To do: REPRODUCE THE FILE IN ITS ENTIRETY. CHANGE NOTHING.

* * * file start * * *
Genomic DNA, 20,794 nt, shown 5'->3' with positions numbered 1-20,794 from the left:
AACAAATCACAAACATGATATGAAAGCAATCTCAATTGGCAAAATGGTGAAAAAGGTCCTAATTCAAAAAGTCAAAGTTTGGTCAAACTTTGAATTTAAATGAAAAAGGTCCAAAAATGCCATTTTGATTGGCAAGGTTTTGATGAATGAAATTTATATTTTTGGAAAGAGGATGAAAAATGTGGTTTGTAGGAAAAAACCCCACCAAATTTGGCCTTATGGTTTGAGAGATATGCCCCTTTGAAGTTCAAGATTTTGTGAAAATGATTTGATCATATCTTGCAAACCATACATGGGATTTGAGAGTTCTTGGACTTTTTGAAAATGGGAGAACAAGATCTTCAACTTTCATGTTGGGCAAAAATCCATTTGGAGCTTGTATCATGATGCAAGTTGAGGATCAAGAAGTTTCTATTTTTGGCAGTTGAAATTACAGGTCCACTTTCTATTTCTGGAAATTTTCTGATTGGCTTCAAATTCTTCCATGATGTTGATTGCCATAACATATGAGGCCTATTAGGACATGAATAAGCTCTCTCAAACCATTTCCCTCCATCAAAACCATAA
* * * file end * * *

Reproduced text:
Genomic DNA, 20,794 nt, shown 5'->3' with positions numbered 1-20,794 from the left:
AACAAATCACAAACATGATATGAAAGCAATCTCAATTGGCAAAATGGTGAAAAAGGTCCTAATTCAAAAAGTCAAAGTTTGGTCAAACTTTGAATTTAAATGAAAAAGGTCCAAAAATGCCATTTTGATTGGCAAGGTTTTGATGAATGAAATTTATATTTTTGGAAAGAGGATGAAAAATGTGGTTTGTAGGAAAAAACCCCACCAAATTTGGCCTTATGGTTTGAGAGATATGCCCCTTTGAAGTTCAAGATTTTGTGAAAATGATTTGATCATATCTTGCAAACCATACATGGGATTTGAGAGTTCTTGGACTTTTTGAAAATGGGAGAACAAGATCTTCAACTTTCATGTTGGGCAAAAATCCATTTGGAGCTTGTATCATGATGCAAGTTGAGGATCAAGAAGTTTCTATTTTTGGCAGTTGAAATTACAGGTCCACTTTCTATTTCTGGAAATTTTCTGATTGGCTTCAAATTCTTCCATGATGTTGATTGCCATAACATATGAGGCCTATTAGGACATGAATAAGCTCTCTCAAACCATTTCCCTCCATCAAAACCATAA